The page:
We jump into security with an automated nmap script, tcpdump & Wireshark. We start off with a basic review of our network engineering process that Dorothy is working on. Then we go into our nmap script to locate unauthorized devices & services. We move on to tcpdump and how to capture packets. We go over some tcpdump options and why they work for us. The output is saved to a file ready for Wireshark and packet analysis.


  1. autonmap.sh – The original nmap script on github ( see our script below )
  2. xsltproc manpage – A program to convert xml files into html
  3. xsltproc Ubuntu Package – The ubuntu 16.04 package
  4. packetlife.net – Cheat Sheets


  1. tcpdump -D = Shows a list of interfaces for capturing packets
  2. tcpdump -i 3 -nvvv -s0 -XX -w capture.pcap
    1. -i 3 = Interface number
    2. -nvvv = Don’t resolve hostnames and port numbers, extra verbose
    3. -s0 = Captures entire packet
    4. -XX = Prints the header, packet data and link level header, in hex and ASCII.
    5. -w capture.pcap = Write everything to the file capture.pcap


This is our version of the nmap script.


CURRENTDATE=`date +%F:%H:%M`

## Begin Config

# The directory for autonmap data/scans

# The directory you want the web report to live in

# The subnets you want to scan daily, space seperated.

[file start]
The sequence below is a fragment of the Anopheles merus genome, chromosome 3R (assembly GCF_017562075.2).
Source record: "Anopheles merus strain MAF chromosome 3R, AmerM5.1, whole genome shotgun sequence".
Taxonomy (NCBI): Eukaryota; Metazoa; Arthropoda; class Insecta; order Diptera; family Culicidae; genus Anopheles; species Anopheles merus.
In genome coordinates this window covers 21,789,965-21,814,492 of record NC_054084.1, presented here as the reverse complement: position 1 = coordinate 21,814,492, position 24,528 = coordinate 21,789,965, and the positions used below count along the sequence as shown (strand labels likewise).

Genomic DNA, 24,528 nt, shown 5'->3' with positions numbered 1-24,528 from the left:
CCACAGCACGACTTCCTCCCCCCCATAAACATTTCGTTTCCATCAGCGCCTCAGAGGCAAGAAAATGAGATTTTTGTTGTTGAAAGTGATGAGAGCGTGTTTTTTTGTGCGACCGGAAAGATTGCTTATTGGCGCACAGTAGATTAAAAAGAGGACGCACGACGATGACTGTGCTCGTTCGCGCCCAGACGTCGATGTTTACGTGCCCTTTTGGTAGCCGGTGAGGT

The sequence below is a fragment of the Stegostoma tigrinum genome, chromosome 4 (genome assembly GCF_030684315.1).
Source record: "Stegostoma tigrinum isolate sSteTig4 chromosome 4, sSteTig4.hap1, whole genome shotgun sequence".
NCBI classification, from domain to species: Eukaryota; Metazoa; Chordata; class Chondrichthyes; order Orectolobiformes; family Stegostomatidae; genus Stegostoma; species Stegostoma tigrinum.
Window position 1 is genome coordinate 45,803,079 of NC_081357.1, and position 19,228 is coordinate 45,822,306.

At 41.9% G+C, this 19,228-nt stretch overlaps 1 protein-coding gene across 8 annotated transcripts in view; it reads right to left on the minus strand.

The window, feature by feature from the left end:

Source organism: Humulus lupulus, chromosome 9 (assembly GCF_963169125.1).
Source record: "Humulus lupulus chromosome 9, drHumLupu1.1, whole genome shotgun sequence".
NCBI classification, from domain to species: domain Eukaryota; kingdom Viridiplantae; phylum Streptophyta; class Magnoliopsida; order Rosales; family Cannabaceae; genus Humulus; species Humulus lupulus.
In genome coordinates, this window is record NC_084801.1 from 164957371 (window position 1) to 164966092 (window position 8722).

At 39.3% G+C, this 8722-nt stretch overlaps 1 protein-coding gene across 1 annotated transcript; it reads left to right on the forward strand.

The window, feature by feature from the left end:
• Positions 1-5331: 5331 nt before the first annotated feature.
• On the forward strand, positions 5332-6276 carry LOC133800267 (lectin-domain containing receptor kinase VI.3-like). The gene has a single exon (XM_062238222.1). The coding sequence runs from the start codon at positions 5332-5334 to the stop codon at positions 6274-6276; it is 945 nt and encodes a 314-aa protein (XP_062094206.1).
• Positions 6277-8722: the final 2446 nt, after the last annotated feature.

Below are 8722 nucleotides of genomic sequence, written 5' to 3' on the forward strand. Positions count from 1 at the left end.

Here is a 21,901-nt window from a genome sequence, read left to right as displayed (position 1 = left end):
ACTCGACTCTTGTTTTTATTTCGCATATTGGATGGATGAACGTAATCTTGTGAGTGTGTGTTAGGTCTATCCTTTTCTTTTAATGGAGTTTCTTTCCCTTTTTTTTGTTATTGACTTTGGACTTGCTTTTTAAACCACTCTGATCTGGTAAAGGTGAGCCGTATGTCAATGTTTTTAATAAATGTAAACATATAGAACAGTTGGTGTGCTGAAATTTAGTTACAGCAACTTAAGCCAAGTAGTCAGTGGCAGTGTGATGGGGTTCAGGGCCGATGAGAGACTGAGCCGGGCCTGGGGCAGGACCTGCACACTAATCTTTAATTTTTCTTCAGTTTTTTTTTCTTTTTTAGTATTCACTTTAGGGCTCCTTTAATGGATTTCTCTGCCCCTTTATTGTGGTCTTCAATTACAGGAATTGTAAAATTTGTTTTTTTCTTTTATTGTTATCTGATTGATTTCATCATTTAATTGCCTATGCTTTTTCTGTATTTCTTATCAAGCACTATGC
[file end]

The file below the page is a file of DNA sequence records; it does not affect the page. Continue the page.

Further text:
# The full path (http) to where the report will be hosted by your webserver. This is included in the email report.
# I suggest setting up auth using htpasswd etc, in which case you can include the auth in the URL for simplicity if you want.

# The full path to your chosen nmap binary

# The path to the ndiff tool provided with nmap

# The email address(es), space seperated that you wish to send the email report to.

## End config

echo $DATE”- Welcome to AutoNmap2. ”

# Ensure we can change to the run directory
cd $RUN_DIRECTORY || exit 2
echo “`date` – Running nmap, please wait. This may take a while. ”
#$NMAP –open -T4 -PN $SCAN_SUBNETS -n -oX scan-$DATE.xml > /dev/null
$NMAP –open -sn -n $SCAN_SUBNETS -oX scan-$DATE.xml > /dev/null
echo “`date` – Nmap process completed with exit code $?”

#Convert the xml into html – added by Damien Hull
xsltproc scan-$DATE.xml -o scan-$DATE.html

# If this is not the first time autonmap2 has run, we can check for a diff. Otherwise skip this section, and tomorrow when the link exists we can diff.
if [ -e scan-prev.xml ]
echo “`date` – Running ndiff…”
# Run ndiff with the link to yesterdays scan and todays scan
DIFF=`$NDIFF scan-prev.xml scan-$DATE.xml`

echo “`date` – Checking ndiff output”
# There is always two lines of difference; the run header that has the time/date in. So we can discount that.
if [ `echo “$DIFF” | wc -l` -gt 2 ]
echo “`date` – Differences Detected. Sending mail.”
echo -e “AutoNmap2 found differences in a scan for ‘${SCAN_SUBNETS}’ since last scan. \n\n$DIFF\n\nFull report available at $WEB_URL” | mail -s “AutoNmap2” $EMAIL_RECIPIENTS
echo “`date`- No differences, skipping mail. ”

echo “`date` – There is no previous scan (scan-prev.xml). Cannot diff today; will do so tomorrow.”

# Copy the scan report to the web directory so it can be viewed later.
echo “`date` – Copying HTML to web directory. ”
cp scan-$DATE.html $WEB_DIRECTORY

# Create the link from today’s report to scan-prev so it can be used tomorrow for diff.
echo “`date` – Linking todays scan to scan-prev.xml”
ln -sf scan-$DATE.xml scan-prev.xml

echo “`date` – AutoNmap2 is complete.”
exit 0


#17: Security with nmap script, tcpdump & Wireshark

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